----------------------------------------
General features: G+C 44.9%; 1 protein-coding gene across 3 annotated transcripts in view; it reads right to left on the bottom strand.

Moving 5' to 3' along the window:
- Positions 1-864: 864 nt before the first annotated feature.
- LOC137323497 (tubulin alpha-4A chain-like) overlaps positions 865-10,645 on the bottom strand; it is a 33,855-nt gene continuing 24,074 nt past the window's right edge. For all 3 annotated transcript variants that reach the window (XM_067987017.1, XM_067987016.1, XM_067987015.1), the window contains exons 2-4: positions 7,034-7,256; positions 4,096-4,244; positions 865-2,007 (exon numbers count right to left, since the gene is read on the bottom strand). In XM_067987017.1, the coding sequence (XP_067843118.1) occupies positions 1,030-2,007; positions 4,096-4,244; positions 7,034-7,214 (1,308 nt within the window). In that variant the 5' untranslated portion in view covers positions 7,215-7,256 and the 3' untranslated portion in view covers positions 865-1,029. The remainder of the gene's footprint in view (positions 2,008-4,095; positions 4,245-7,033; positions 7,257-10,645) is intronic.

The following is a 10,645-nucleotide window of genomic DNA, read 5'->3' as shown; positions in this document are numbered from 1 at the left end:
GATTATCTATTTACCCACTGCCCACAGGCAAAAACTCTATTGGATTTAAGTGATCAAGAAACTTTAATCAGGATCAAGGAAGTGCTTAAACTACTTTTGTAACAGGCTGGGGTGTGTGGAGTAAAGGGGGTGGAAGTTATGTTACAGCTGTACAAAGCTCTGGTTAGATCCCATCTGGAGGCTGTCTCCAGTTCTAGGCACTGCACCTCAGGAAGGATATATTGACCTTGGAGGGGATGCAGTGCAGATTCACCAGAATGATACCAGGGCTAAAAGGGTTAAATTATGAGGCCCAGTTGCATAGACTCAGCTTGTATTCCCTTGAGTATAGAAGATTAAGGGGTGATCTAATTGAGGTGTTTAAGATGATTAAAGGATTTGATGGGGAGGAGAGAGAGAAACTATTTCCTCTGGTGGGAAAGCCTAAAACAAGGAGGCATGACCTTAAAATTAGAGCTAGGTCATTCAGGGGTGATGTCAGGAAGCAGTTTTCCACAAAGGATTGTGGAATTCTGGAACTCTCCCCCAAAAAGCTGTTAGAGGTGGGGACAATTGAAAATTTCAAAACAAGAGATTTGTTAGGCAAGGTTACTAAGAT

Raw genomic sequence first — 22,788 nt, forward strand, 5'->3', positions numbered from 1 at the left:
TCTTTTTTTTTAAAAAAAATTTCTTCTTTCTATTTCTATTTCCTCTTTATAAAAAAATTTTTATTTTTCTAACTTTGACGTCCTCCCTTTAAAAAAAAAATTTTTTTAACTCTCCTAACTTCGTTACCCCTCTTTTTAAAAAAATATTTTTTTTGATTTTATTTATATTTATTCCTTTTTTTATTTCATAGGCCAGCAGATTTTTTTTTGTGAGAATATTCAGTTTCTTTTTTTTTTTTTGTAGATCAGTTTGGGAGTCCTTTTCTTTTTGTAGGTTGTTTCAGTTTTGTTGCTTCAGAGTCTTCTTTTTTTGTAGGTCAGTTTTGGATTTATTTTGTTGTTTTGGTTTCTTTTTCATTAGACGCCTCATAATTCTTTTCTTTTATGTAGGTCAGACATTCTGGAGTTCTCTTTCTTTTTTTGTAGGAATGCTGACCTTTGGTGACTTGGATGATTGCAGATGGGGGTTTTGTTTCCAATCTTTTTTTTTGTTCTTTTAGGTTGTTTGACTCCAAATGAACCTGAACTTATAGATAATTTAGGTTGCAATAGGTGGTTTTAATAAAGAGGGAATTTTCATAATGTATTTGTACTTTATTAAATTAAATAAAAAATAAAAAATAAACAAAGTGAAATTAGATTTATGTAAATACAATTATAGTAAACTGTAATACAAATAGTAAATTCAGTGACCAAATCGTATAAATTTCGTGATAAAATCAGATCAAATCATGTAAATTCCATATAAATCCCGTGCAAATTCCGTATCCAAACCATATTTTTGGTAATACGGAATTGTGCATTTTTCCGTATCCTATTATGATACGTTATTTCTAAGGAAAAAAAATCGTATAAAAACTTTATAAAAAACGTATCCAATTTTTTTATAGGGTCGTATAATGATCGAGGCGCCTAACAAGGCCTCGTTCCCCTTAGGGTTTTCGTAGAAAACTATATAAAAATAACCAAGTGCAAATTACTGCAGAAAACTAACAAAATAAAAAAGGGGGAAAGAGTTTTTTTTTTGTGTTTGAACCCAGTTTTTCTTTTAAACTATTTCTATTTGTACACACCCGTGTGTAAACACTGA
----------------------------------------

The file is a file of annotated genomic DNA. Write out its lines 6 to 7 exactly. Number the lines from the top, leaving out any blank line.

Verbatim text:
GATTATCTATTTACCCACTGCCCACAGGCAAAAACTCTATTGGATTTAAGTGATCAAGAAACTTTAATCAGGATCAAGGAAGTGCTTAAACTACTTTTGTAACAGGCTGGGGTGTGTGGAGTAAAGGGGGTGGAAGTTATGTTACAGCTGTACAAAGCTCTGGTTAGATCCCATCTGGAGGCTGTCTCCAGTTCTAGGCACTGCACCTCAGGAAGGATATATTGACCTTGGAGGGGATGCAGTGCAGATTCACCAGAATGATACCAGGGCTAAAAGGGTTAAATTATGAGGCCCAGTTGCATAGACTCAGCTTGTATTCCCTTGAGTATAGAAGATTAAGGGGTGATCTAATTGAGGTGTTTAAGATGATTAAAGGATTTGATGGGGAGGAGAGAGAGAAACTATTTCCTCTGGTGGGAAAGCCTAAAACAAGGAGGCATGACCTTAAAATTAGAGCTAGGTCATTCAGGGGTGATGTCAGGAAGCAGTTTTCCACAAAGGATTGTGGAATTCTGGAACTCTCCCCCAAAAAGCTGTTAGAGGTGGGGACAATTGAAAATTTCAAAACAAGAGATTTGTTAGGCAAGGTTACTAAGAT

Raw genomic sequence first — 22,788 nt, forward strand, 5'->3', positions numbered from 1 at the left: